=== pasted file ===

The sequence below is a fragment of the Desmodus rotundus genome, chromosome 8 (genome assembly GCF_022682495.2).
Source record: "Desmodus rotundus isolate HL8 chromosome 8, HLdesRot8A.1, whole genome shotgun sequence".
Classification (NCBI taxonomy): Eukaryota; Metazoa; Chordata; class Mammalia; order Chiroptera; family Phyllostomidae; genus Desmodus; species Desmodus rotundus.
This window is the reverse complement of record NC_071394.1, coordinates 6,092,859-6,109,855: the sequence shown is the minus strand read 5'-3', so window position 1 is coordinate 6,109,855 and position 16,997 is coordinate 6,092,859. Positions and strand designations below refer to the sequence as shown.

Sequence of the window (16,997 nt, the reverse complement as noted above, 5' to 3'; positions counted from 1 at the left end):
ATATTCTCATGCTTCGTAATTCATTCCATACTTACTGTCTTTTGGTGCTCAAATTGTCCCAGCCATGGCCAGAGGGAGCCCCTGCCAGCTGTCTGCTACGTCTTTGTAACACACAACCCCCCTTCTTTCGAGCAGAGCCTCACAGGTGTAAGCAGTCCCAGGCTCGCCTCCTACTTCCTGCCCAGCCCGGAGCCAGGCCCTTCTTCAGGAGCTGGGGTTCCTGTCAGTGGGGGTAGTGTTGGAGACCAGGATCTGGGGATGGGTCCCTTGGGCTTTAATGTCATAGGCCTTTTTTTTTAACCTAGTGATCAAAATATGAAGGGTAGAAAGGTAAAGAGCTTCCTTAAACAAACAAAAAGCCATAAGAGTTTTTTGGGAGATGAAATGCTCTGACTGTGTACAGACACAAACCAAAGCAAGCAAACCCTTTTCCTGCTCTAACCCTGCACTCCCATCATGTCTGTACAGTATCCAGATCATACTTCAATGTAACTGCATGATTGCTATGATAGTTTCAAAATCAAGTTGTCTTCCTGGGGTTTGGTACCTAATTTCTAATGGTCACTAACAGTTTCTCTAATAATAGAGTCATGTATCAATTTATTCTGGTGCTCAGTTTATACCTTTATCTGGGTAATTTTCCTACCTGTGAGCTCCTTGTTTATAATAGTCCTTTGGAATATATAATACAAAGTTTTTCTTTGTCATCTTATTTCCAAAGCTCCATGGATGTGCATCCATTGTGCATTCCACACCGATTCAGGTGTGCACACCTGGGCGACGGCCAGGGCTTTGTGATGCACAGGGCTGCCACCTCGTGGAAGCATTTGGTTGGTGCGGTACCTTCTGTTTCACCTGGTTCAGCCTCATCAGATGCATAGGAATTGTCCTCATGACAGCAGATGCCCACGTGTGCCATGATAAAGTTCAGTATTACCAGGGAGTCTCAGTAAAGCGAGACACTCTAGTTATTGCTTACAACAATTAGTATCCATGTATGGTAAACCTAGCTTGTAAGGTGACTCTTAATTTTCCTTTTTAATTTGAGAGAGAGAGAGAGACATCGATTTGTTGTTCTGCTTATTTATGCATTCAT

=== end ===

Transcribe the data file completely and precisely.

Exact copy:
The sequence below is a fragment of the Desmodus rotundus genome, chromosome 8 (genome assembly GCF_022682495.2).
Source record: "Desmodus rotundus isolate HL8 chromosome 8, HLdesRot8A.1, whole genome shotgun sequence".
Classification (NCBI taxonomy): Eukaryota; Metazoa; Chordata; class Mammalia; order Chiroptera; family Phyllostomidae; genus Desmodus; species Desmodus rotundus.
This window is the reverse complement of record NC_071394.1, coordinates 6,092,859-6,109,855: the sequence shown is the minus strand read 5'-3', so window position 1 is coordinate 6,109,855 and position 16,997 is coordinate 6,092,859. Positions and strand designations below refer to the sequence as shown.

Sequence of the window (16,997 nt, the reverse complement as noted above, 5' to 3'; positions counted from 1 at the left end):
ATATTCTCATGCTTCGTAATTCATTCCATACTTACTGTCTTTTGGTGCTCAAATTGTCCCAGCCATGGCCAGAGGGAGCCCCTGCCAGCTGTCTGCTACGTCTTTGTAACACACAACCCCCCTTCTTTCGAGCAGAGCCTCACAGGTGTAAGCAGTCCCAGGCTCGCCTCCTACTTCCTGCCCAGCCCGGAGCCAGGCCCTTCTTCAGGAGCTGGGGTTCCTGTCAGTGGGGGTAGTGTTGGAGACCAGGATCTGGGGATGGGTCCCTTGGGCTTTAATGTCATAGGCCTTTTTTTTTAACCTAGTGATCAAAATATGAAGGGTAGAAAGGTAAAGAGCTTCCTTAAACAAACAAAAAGCCATAAGAGTTTTTTGGGAGATGAAATGCTCTGACTGTGTACAGACACAAACCAAAGCAAGCAAACCCTTTTCCTGCTCTAACCCTGCACTCCCATCATGTCTGTACAGTATCCAGATCATACTTCAATGTAACTGCATGATTGCTATGATAGTTTCAAAATCAAGTTGTCTTCCTGGGGTTTGGTACCTAATTTCTAATGGTCACTAACAGTTTCTCTAATAATAGAGTCATGTATCAATTTATTCTGGTGCTCAGTTTATACCTTTATCTGGGTAATTTTCCTACCTGTGAGCTCCTTGTTTATAATAGTCCTTTGGAATATATAATACAAAGTTTTTCTTTGTCATCTTATTTCCAAAGCTCCATGGATGTGCATCCATTGTGCATTCCACACCGATTCAGGTGTGCACACCTGGGCGACGGCCAGGGCTTTGTGATGCACAGGGCTGCCACCTCGTGGAAGCATTTGGTTGGTGCGGTACCTTCTGTTTCACCTGGTTCAGCCTCATCAGATGCATAGGAATTGTCCTCATGACAGCAGATGCCCACGTGTGCCATGATAAAGTTCAGTATTACCAGGGAGTCTCAGTAAAGCGAGACACTCTAGTTATTGCTTACAACAATTAGTATCCATGTATGGTAAACCTAGCTTGTAAGGTGACTCTTAATTTTCCTTTTTAATTTGAGAGAGAGAGAGAGACATCGATTTGTTGTTCTGCTTATTTATGCATTCAT